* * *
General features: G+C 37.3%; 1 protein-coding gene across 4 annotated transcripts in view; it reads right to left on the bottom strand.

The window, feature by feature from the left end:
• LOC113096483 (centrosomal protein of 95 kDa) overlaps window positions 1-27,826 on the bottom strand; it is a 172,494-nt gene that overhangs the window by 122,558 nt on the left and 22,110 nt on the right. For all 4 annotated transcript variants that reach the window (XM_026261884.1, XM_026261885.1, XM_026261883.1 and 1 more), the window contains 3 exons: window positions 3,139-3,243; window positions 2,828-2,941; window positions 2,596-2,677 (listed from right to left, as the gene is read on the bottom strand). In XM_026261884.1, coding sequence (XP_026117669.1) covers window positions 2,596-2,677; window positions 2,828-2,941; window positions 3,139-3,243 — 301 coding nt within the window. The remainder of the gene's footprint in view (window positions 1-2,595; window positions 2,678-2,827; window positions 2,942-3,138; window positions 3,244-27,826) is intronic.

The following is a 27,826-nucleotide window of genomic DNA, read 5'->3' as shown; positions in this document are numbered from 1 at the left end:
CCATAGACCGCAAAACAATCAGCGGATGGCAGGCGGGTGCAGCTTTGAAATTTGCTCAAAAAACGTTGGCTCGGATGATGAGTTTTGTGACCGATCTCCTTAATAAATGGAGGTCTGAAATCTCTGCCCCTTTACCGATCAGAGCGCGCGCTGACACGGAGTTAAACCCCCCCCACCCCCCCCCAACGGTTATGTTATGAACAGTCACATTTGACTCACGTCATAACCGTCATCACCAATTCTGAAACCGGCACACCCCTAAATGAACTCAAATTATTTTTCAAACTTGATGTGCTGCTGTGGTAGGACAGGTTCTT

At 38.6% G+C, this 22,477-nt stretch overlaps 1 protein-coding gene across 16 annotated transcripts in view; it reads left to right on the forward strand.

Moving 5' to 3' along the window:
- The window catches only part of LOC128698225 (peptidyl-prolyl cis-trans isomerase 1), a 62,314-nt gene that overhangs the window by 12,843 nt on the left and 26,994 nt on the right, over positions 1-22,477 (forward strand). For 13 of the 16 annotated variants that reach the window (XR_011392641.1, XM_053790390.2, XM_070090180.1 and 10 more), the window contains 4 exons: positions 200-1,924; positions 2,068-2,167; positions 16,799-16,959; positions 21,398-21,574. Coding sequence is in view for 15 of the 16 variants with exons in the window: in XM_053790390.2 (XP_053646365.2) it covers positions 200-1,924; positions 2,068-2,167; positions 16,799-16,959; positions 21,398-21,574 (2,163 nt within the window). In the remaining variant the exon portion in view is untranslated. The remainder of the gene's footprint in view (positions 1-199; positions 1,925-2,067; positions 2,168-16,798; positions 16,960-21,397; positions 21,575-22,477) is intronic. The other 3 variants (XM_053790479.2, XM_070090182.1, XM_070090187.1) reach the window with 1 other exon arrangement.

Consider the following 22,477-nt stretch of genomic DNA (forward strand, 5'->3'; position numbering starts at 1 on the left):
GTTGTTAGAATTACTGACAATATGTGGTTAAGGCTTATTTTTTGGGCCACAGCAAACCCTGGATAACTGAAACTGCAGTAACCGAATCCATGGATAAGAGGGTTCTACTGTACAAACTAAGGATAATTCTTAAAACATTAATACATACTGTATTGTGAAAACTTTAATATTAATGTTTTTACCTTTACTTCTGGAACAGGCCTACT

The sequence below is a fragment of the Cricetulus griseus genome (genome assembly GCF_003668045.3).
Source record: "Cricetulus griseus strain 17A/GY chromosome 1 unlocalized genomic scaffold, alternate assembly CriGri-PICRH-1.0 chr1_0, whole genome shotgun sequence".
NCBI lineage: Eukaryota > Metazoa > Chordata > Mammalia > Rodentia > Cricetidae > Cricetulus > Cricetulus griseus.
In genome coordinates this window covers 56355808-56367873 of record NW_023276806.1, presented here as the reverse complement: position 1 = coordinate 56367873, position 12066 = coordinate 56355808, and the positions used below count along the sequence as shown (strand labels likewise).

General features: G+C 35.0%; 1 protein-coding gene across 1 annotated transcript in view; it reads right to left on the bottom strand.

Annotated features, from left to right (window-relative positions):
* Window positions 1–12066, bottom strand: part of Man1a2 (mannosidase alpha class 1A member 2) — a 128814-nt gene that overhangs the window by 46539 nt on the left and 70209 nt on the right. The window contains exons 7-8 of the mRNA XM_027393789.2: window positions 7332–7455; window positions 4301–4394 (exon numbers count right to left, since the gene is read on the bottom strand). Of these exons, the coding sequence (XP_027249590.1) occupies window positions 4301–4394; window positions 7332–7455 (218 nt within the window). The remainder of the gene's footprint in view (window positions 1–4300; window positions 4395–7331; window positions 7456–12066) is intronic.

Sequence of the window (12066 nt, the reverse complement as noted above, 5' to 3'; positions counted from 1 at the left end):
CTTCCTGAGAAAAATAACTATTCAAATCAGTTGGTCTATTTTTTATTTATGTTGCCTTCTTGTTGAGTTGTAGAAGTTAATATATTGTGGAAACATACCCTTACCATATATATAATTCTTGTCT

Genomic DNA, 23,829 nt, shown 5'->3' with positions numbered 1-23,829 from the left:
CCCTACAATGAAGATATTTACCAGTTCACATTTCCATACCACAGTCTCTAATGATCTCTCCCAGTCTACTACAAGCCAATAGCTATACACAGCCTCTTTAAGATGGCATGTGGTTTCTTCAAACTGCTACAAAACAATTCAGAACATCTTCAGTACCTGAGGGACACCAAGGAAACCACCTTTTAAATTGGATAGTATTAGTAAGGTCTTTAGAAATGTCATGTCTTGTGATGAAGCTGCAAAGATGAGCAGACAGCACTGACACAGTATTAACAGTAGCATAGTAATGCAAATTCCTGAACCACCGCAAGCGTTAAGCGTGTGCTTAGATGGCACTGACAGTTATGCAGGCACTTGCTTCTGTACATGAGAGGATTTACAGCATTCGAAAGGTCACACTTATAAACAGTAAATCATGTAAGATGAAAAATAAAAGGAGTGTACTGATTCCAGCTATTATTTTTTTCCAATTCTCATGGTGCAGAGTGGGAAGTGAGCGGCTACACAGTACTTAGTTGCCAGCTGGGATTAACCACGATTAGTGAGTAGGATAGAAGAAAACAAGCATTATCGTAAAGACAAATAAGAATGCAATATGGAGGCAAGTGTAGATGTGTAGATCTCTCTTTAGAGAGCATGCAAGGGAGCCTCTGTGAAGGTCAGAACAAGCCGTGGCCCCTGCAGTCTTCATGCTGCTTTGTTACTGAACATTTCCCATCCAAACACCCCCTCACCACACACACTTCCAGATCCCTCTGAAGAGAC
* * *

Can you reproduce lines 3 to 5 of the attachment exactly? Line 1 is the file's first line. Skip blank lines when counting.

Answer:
• LOC113096483 (centrosomal protein of 95 kDa) overlaps window positions 1-27,826 on the bottom strand; it is a 172,494-nt gene that overhangs the window by 122,558 nt on the left and 22,110 nt on the right. For all 4 annotated transcript variants that reach the window (XM_026261884.1, XM_026261885.1, XM_026261883.1 and 1 more), the window contains 3 exons: window positions 3,139-3,243; window positions 2,828-2,941; window positions 2,596-2,677 (listed from right to left, as the gene is read on the bottom strand). In XM_026261884.1, coding sequence (XP_026117669.1) covers window positions 2,596-2,677; window positions 2,828-2,941; window positions 3,139-3,243 — 301 coding nt within the window. The remainder of the gene's footprint in view (window positions 1-2,595; window positions 2,678-2,827; window positions 2,942-3,138; window positions 3,244-27,826) is intronic.

The following is a 27,826-nucleotide window of genomic DNA, read 5'->3' as shown; positions in this document are numbered from 1 at the left end:
CCATAGACCGCAAAACAATCAGCGGATGGCAGGCGGGTGCAGCTTTGAAATTTGCTCAAAAAACGTTGGCTCGGATGATGAGTTTTGTGACCGATCTCCTTAATAAATGGAGGTCTGAAATCTCTGCCCCTTTACCGATCAGAGCGCGCGCTGACACGGAGTTAAACCCCCCCCACCCCCCCCCAACGGTTATGTTATGAACAGTCACATTTGACTCACGTCATAACCGTCATCACCAATTCTGAAACCGGCACACCCCTAAATGAACTCAAATTATTTTTCAAACTTGATGTGCTGCTGTGGTAGGACAGGTTCTT